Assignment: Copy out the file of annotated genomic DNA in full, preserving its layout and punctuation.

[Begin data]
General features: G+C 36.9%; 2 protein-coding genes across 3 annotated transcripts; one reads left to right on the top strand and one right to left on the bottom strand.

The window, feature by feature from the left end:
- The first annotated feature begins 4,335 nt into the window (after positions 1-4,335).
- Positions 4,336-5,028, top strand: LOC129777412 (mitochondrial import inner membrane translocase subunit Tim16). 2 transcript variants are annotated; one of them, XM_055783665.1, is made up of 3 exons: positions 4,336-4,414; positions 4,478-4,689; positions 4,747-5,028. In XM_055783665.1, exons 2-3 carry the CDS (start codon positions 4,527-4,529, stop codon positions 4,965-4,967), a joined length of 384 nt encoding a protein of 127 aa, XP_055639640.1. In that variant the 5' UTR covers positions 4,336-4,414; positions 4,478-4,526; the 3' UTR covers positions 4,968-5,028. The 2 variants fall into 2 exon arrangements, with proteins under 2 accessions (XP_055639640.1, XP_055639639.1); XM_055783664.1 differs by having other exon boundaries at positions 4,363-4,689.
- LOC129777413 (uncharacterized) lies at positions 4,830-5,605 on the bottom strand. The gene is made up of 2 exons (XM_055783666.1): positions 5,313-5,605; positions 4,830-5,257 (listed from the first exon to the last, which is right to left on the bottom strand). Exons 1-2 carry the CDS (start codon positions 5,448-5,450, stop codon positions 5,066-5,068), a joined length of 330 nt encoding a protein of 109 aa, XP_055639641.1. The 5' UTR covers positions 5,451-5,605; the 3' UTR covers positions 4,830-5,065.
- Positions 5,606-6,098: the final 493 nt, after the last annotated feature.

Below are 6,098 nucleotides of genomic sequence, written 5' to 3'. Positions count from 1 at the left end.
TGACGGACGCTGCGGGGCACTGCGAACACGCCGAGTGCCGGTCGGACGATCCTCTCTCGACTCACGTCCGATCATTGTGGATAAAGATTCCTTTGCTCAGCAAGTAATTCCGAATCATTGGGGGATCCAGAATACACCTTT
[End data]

General features: G+C 36.9%; 2 protein-coding genes across 3 annotated transcripts; one reads left to right on the top strand and one right to left on the bottom strand.

The window, feature by feature from the left end:
- The first annotated feature begins 4,335 nt into the window (after positions 1-4,335).
- Positions 4,336-5,028, top strand: LOC129777412 (mitochondrial import inner membrane translocase subunit Tim16). 2 transcript variants are annotated; one of them, XM_055783665.1, is made up of 3 exons: positions 4,336-4,414; positions 4,478-4,689; positions 4,747-5,028. In XM_055783665.1, exons 2-3 carry the CDS (start codon positions 4,527-4,529, stop codon positions 4,965-4,967), a joined length of 384 nt encoding a protein of 127 aa, XP_055639640.1. In that variant the 5' UTR covers positions 4,336-4,414; positions 4,478-4,526; the 3' UTR covers positions 4,968-5,028. The 2 variants fall into 2 exon arrangements, with proteins under 2 accessions (XP_055639640.1, XP_055639639.1); XM_055783664.1 differs by having other exon boundaries at positions 4,363-4,689.
- LOC129777413 (uncharacterized) lies at positions 4,830-5,605 on the bottom strand. The gene is made up of 2 exons (XM_055783666.1): positions 5,313-5,605; positions 4,830-5,257 (listed from the first exon to the last, which is right to left on the bottom strand). Exons 1-2 carry the CDS (start codon positions 5,448-5,450, stop codon positions 5,066-5,068), a joined length of 330 nt encoding a protein of 109 aa, XP_055639641.1. The 5' UTR covers positions 5,451-5,605; the 3' UTR covers positions 4,830-5,065.
- Positions 5,606-6,098: the final 493 nt, after the last annotated feature.

Below are 6,098 nucleotides of genomic sequence, written 5' to 3'. Positions count from 1 at the left end.
TGACGGACGCTGCGGGGCACTGCGAACACGCCGAGTGCCGGTCGGACGATCCTCTCTCGACTCACGTCCGATCATTGTGGATAAAGATTCCTTTGCTCAGCAAGTAATTCCGAATCATTGGGGGATCCAGAATACACCTTT